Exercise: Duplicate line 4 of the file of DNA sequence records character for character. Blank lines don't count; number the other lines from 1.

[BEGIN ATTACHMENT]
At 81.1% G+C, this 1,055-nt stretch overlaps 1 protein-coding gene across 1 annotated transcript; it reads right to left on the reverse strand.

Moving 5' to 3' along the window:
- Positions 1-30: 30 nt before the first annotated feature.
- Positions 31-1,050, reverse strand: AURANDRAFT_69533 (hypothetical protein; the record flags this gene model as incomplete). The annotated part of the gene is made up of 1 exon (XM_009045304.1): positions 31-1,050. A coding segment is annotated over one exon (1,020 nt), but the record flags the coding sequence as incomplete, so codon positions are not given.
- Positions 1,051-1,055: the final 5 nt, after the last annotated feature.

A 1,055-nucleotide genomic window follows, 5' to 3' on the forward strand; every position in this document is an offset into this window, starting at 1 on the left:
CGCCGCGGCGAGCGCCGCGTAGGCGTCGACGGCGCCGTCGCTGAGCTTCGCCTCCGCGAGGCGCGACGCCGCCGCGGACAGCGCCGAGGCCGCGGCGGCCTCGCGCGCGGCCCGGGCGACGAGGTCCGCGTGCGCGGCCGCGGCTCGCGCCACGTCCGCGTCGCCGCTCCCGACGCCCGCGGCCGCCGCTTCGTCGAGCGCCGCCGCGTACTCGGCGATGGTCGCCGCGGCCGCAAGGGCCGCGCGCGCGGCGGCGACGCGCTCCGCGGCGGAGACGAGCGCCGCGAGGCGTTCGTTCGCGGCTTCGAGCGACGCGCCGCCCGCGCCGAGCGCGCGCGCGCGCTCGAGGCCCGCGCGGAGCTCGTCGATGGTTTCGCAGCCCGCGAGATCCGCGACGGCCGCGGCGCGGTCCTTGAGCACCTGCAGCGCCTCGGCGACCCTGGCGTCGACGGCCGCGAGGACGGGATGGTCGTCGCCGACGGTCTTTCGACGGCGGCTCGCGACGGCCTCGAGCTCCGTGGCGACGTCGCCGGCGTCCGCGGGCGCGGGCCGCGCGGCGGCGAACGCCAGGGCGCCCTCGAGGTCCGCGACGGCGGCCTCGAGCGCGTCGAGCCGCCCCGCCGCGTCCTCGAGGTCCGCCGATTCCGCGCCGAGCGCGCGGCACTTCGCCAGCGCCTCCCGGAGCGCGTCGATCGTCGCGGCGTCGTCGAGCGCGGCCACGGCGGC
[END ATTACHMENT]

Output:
- Positions 31-1,050, reverse strand: AURANDRAFT_69533 (hypothetical protein; the record flags this gene model as incomplete). The annotated part of the gene is made up of 1 exon (XM_009045304.1): positions 31-1,050. A coding segment is annotated over one exon (1,020 nt), but the record flags the coding sequence as incomplete, so codon positions are not given.